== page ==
The Benefits of an HSA

Stop thinking about your HSA as just a way to pay your doctor or medical expenses. That’s really NOT the point of an HSA. The point of the HSA is to save on your insurance premiums and your taxes!

HSA’s Offer a Triple Tax Benefit

Every dollar you put into your HSA is a TAX-FREE dollar. Every dollar your HSA earns is a TAX-FREE dollar. Every dollar you pull out of your HSA for medical expenses is a TAX-FREE dollar.

You get a deduction for your contribution, the earnings are not taxed, and you can draw it out TAX-FREE. There is no other benefit like this in the tax code!!

And just because you have money in your HSA account to pay for doctor visits and prescriptions, that doesn’t mean that you should.  

You don’t get a tax deduction when you use your HSA – you get the tax deduction when you contribute to it.

If you and your family are normally healthy and rarely have medical expenses – THAT’S GREAT – ALL THE MORE REASON THAT YOU SHOULD BE MAXING OUT YOUR HSA CONTRIBUTIONS EVERY YEAR!

Did you know that you can stockpile your receipts and then reimburse yourself in a lumpsum amount years down the road? There’s no dollar limit or timeframe when reimbursing yourself. You can rack up $10k in out-of-pocket expenses over the next couple of years and reimburse yourself 10 years from now in one payment. Just make sure you keep the receipts.

Start thinking about your HSA as an investment tool.

You can use the money in your HSA account to invest in real estate, a business, land, or almost anything you want by setting it up as a self-directed HSA (more on that in another blog) And remember, the money you make from that investment is TAX-FREE!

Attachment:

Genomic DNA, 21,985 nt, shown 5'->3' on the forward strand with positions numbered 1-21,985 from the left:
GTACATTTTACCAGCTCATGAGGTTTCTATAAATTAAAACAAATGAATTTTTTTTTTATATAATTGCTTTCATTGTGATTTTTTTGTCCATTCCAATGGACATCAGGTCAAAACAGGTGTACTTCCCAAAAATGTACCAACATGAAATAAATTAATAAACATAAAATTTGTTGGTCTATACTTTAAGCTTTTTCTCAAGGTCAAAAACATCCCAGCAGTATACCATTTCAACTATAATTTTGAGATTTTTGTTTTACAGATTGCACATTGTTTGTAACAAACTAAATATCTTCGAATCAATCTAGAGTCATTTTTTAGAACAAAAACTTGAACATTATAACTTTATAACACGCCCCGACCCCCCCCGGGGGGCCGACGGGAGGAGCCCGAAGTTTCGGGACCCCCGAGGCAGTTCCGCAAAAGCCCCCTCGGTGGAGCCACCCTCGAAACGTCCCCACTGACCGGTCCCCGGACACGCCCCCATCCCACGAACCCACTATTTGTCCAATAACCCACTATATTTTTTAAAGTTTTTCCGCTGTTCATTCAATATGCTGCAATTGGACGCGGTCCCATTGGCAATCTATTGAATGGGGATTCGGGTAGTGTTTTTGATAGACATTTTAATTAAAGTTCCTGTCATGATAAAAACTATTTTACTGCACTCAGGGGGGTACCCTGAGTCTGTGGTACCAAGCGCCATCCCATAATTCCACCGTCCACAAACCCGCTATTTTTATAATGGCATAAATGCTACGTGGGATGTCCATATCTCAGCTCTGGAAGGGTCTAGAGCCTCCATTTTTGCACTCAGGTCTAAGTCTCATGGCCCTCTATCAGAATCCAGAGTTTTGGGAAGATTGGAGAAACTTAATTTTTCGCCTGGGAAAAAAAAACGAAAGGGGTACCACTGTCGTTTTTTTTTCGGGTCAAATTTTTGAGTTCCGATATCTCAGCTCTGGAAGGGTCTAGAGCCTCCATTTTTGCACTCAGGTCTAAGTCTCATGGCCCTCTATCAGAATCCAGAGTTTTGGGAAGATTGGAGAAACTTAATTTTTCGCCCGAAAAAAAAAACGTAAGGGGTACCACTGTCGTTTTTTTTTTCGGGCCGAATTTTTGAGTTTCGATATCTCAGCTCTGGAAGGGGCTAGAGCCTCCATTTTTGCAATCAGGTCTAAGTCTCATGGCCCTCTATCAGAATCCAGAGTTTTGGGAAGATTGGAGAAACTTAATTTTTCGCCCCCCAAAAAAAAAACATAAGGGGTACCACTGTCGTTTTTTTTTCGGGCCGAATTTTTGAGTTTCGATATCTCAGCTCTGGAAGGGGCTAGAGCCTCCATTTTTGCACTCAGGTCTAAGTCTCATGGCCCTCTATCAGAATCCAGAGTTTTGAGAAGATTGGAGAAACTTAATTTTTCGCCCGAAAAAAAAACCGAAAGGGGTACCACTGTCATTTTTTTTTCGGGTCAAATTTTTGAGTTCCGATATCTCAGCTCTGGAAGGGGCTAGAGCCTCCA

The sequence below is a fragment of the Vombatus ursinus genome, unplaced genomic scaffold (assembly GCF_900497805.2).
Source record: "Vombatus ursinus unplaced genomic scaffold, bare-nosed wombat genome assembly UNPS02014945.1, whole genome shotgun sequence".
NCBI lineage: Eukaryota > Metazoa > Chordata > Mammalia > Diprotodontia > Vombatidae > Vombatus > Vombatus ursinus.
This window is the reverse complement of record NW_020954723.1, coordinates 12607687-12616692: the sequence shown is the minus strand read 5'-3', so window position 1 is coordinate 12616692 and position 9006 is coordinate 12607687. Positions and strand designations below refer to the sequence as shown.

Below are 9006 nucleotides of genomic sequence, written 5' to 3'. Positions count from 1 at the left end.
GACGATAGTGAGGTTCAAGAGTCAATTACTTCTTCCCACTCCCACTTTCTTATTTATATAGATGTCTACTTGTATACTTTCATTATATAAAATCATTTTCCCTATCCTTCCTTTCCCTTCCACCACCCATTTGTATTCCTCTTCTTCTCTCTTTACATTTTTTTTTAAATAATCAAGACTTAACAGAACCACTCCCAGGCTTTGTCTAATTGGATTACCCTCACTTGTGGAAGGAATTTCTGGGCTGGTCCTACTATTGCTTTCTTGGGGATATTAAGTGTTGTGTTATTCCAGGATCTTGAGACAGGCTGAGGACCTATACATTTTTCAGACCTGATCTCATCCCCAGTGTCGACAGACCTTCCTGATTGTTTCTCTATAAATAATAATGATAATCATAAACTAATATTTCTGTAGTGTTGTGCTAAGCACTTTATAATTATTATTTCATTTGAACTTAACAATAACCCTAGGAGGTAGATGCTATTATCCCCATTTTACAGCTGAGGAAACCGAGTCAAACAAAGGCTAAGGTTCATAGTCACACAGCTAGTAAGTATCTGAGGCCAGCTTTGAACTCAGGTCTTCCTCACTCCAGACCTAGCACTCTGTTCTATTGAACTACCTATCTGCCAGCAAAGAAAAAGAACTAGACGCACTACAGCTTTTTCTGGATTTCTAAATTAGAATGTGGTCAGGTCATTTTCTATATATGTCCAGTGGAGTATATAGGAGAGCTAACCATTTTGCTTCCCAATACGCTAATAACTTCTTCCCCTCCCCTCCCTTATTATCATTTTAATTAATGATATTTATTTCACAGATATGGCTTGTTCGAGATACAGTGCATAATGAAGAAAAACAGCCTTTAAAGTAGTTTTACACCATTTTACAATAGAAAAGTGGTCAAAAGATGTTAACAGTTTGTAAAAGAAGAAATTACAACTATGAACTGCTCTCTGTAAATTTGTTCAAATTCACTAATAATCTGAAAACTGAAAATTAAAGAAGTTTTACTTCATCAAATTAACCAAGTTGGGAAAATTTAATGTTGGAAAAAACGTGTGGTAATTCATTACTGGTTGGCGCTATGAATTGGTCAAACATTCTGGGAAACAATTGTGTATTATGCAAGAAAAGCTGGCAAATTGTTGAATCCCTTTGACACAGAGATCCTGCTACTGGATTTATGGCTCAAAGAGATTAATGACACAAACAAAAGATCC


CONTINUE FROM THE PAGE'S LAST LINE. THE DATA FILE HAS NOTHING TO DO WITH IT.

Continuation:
You can also use your HSA to pay for your health insurance premiums when you retire, if you Cobra, if you’re drawing unemployment benefits and for long-term care premiums.

And, you can now purchase over the counter items using your HSA account thanks to the Cares Act. See IRS publication 502 for everything you can buy over the counter. https://www.irs.gov/pub/irs-pdf/p502.pdf  Although, you might be better off looking through the aisles at Wal-Mart and online at Amazon. Both of these companies are marking items that are HSA eligible.

The 2023 contribution limit for an individual is $3,850 and for a family it’s $7,750. If you or your spouse are 55 or older you can contribute an additional $1,000.

In 2024 the individual limit is $4,150 and for a family it’s $8,300. If you or your spouse are 55 or older you can add $1,000.

If both spouses are 55 or older you will want to have separate HSA accounts to maximize your benefits. You cannot contribute $2,000 more into a family account. You must have separate accounts for each of you to contribute the additional $1,000.

You can make your contributions up until you file your income tax return or April 15th. Filing an extension of your tax return does not give you an extension to make your HSA contributions.

This is just one strategy we use to build wealth. There’s not one Giant strategy to building wealth. It’s being intentional with your everyday decisions and layering them on top of other wealth building strategies.

To learn more tax tips and strategies, sign up for our bi-monthly workshop notifications at www.ppsaccounting.com/workshop